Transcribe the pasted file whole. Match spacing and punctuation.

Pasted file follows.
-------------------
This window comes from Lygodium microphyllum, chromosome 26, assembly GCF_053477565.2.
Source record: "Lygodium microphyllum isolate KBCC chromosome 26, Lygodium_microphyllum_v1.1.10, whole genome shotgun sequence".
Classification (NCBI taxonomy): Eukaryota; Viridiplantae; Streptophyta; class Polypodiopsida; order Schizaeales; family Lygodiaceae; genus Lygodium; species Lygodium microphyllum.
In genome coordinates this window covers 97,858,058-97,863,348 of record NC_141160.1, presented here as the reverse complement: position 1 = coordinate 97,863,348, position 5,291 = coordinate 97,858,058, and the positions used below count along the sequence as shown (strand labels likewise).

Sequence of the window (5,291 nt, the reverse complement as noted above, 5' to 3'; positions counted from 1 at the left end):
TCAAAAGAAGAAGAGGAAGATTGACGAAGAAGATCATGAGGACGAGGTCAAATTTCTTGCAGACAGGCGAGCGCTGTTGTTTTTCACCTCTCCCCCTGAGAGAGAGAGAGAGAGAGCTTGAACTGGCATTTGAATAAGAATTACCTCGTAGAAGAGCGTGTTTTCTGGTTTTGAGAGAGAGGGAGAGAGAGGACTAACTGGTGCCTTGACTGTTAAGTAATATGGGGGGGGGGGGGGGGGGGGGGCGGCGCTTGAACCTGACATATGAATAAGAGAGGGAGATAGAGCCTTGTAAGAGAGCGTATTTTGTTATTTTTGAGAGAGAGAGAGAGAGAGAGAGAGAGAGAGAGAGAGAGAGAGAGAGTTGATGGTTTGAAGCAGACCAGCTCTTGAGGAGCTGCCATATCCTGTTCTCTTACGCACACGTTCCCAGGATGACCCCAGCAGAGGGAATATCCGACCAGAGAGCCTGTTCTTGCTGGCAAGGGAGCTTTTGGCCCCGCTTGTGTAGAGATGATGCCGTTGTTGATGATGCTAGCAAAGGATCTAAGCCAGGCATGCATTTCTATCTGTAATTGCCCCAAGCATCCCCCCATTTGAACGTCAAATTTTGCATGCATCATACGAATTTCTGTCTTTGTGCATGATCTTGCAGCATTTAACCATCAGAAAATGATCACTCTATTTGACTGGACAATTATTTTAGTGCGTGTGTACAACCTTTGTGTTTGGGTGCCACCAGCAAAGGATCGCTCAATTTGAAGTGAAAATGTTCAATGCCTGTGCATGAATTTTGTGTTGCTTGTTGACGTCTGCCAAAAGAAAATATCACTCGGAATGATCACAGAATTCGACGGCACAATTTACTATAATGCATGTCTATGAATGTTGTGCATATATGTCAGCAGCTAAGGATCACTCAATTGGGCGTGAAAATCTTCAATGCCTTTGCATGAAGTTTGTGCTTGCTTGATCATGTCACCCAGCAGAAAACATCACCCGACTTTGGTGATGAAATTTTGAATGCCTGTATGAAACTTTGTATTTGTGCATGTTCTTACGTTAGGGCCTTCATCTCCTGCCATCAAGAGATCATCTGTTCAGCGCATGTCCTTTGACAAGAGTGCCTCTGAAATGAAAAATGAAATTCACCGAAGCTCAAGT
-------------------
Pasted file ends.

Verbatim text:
This window comes from Lygodium microphyllum, chromosome 26, assembly GCF_053477565.2.
Source record: "Lygodium microphyllum isolate KBCC chromosome 26, Lygodium_microphyllum_v1.1.10, whole genome shotgun sequence".
Classification (NCBI taxonomy): Eukaryota; Viridiplantae; Streptophyta; class Polypodiopsida; order Schizaeales; family Lygodiaceae; genus Lygodium; species Lygodium microphyllum.
In genome coordinates this window covers 97,858,058-97,863,348 of record NC_141160.1, presented here as the reverse complement: position 1 = coordinate 97,863,348, position 5,291 = coordinate 97,858,058, and the positions used below count along the sequence as shown (strand labels likewise).

Sequence of the window (5,291 nt, the reverse complement as noted above, 5' to 3'; positions counted from 1 at the left end):
TCAAAAGAAGAAGAGGAAGATTGACGAAGAAGATCATGAGGACGAGGTCAAATTTCTTGCAGACAGGCGAGCGCTGTTGTTTTTCACCTCTCCCCCTGAGAGAGAGAGAGAGAGAGCTTGAACTGGCATTTGAATAAGAATTACCTCGTAGAAGAGCGTGTTTTCTGGTTTTGAGAGAGAGGGAGAGAGAGGACTAACTGGTGCCTTGACTGTTAAGTAATATGGGGGGGGGGGGGGGGGGGGGGCGGCGCTTGAACCTGACATATGAATAAGAGAGGGAGATAGAGCCTTGTAAGAGAGCGTATTTTGTTATTTTTGAGAGAGAGAGAGAGAGAGAGAGAGAGAGAGAGAGAGAGAGAGAGAGTTGATGGTTTGAAGCAGACCAGCTCTTGAGGAGCTGCCATATCCTGTTCTCTTACGCACACGTTCCCAGGATGACCCCAGCAGAGGGAATATCCGACCAGAGAGCCTGTTCTTGCTGGCAAGGGAGCTTTTGGCCCCGCTTGTGTAGAGATGATGCCGTTGTTGATGATGCTAGCAAAGGATCTAAGCCAGGCATGCATTTCTATCTGTAATTGCCCCAAGCATCCCCCCATTTGAACGTCAAATTTTGCATGCATCATACGAATTTCTGTCTTTGTGCATGATCTTGCAGCATTTAACCATCAGAAAATGATCACTCTATTTGACTGGACAATTATTTTAGTGCGTGTGTACAACCTTTGTGTTTGGGTGCCACCAGCAAAGGATCGCTCAATTTGAAGTGAAAATGTTCAATGCCTGTGCATGAATTTTGTGTTGCTTGTTGACGTCTGCCAAAAGAAAATATCACTCGGAATGATCACAGAATTCGACGGCACAATTTACTATAATGCATGTCTATGAATGTTGTGCATATATGTCAGCAGCTAAGGATCACTCAATTGGGCGTGAAAATCTTCAATGCCTTTGCATGAAGTTTGTGCTTGCTTGATCATGTCACCCAGCAGAAAACATCACCCGACTTTGGTGATGAAATTTTGAATGCCTGTATGAAACTTTGTATTTGTGCATGTTCTTACGTTAGGGCCTTCATCTCCTGCCATCAAGAGATCATCTGTTCAGCGCATGTCCTTTGACAAGAGTGCCTCTGAAATGAAAAATGAAATTCACCGAAGCTCAAGT